The prospect of fully autonomous vehicles will benefit society in several ways, including improved movement of people and products, facilitated mobility for aging populations, and a decline in serious traffic collisions.
These benefits help legitimize the quest for autonomous vehicles. While we are advancing along the vehicle autonomy continuum, full autonomy can't truly be accomplished with vehicle technology and innovation alone. First, it is important to understand what the journey to full autonomy will look like.
The Society of Automotive Engineers (SAE) has presented six levels of automation, and they are defined per the following:
Level 0: No Automation. Most vehicles on the road today are Level 0 - completely controlled by a human driver. The human performs the "dynamic driving task" although there may be systems in place to help the driver during normal operation of the car.
Level 1: Driver Assistance. The vehicle features a single automated system for driver assistance, such as steering controls or accelerating with cruise control.
Level 2: Partial Driving Automation. The vehicle controls steering, acceleration, and deceleration, however, a human is in the driver’s seat and can take control of the car at any time.
Level 3: Conditional Automation. These vehicles have “environmental detection” capabilities and can make informed decisions for themselves based on what is happening on the perimeter of the vehicle, such as accelerating past a slow-moving vehicle.
Level 4: High-Driving Automation. Level 4 vehicles can operate in self-driving mode and do not require human interaction in most circumstances. Currently, these vehicles are used in very limited and tightly controlled conditions.
Level 5: Full-Driving Automation. These vehicles do not require human attention and may not even have a human inside as the “dynamic driving task” is eliminated.
For consumers, Level 1 and 2 type features are now standard in most new vehicles. The race to offer and normalize level 3 features and beyond is heating up, with new breakthroughs every month. However, leveling up can only come with increased connectivity and network speeds.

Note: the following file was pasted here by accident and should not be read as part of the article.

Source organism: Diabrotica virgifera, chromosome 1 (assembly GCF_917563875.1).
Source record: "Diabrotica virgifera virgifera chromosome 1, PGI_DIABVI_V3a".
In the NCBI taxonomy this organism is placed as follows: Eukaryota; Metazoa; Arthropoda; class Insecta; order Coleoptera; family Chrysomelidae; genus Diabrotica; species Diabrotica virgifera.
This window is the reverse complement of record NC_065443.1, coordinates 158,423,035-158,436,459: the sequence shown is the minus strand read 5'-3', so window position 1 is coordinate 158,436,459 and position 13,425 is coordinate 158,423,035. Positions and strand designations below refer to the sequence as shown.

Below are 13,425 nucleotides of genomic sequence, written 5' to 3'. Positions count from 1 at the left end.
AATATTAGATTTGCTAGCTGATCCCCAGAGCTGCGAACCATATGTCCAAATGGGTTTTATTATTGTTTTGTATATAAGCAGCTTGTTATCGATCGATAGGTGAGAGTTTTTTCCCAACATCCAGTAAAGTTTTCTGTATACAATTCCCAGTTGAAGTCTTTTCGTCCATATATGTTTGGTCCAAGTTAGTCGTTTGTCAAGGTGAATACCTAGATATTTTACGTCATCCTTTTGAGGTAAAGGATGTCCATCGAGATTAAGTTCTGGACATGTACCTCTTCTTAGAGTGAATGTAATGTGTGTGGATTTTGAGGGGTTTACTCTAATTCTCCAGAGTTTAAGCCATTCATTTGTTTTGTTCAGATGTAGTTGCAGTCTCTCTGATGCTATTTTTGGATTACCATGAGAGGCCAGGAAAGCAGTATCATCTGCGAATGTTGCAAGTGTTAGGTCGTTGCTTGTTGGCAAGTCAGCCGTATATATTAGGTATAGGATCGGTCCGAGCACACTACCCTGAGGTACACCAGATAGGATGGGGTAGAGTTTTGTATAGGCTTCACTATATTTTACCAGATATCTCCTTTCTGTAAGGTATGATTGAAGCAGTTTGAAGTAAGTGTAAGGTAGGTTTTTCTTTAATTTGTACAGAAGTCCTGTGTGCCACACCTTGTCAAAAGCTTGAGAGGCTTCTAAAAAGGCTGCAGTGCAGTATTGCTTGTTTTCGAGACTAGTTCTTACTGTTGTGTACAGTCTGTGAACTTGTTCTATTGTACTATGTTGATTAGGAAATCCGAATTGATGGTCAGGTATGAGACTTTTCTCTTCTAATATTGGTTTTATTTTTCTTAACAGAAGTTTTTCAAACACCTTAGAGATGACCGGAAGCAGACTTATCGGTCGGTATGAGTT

A critical factor to the proper and safe operation of the vehicles is the connectivity network. Ubiquitous low latency, high bandwidth wireless networks are the cornerstone to realizing the vision of fully autonomous mobility.
One thing we know is that industry leaders and mobility visionaries will need to perfect connectivity to achieve V2X – Vehicle to Everything. As data requirements grow, vehicles will increasingly connect to the cloud, infrastructure, and other vehicles.
For example, achieving level 5 autonomy in vehicles will require real-time and redundant connectivity, consistent and reliable high-speed data, and new vehicle designs optimized for new tech and safety upgrades.
With human lives at stake, it is critical to ensure safe data transport and provide the highest physical and data security protections.
Safety and reaching new levels of vehicle autonomy go hand-in-hand with the innovation of several key technologies, which will play a major role in making full autonomous mobility a reality.
Autonomous vehicle communication can be thought of in spheres; within the vehicle, around the vehicle perimeter (e.g., sensing), and with external devices, infrastructure, the cloud, and other machines.
Three core technologies enable the advancement up the vehicle autonomy ladder: radar, LiDAR, and cameras.
Radars are already found in some vehicles supporting functions such as cruise control. However, it plays an important role in the progression of autonomous vehicles too. We can see the use of radar in scenarios such as parking assist, operating in slow-moving traffic, and other tasks executed at higher speeds like lane changing on motorways, for example.
LiDAR is a technology that nearly all automobile manufacturers are currently including in their development programs and will be pivotal in complementing vehicle radar systems. The system reaches 250 meters from the vehicle, allowing for an exponential increase in the data acquired compared to previous LiDAR systems.
Lastly, the establishment of cameras on vehicles will enable a 360° real-time view of its environment. Through this, blind spots can be minimized, lane retention can be assured, and notifications about changes to the speed limit can be provided.
The sensor suite of radar, LiDAR, and high-definition cameras are essential to the future of autonomous vehicles. With improvements in connectivity and new advances in innovating technologies, level 5, full-driving automation will be possible.
It will take several years for all aspects of autonomous mobility to come together, but the market is already developing due to the formation of dynamic ecosystems of innovators, industry pioneers, community leads and regulars. Companies like Waymo, Luminar, Volvo, Hyundai, Uber, Apple and so many more are truly invested in fulfilling the promise of full vehicle autonomy.
In addition, lawmakers are already discussing proper regulations for such technologies, and attention will turn to consumers to gauge how ready they are to hand over the wheel. While it may just be a matter of time, there are still so many exciting steps and breakthroughs ahead in the world of autonomous vehicles.
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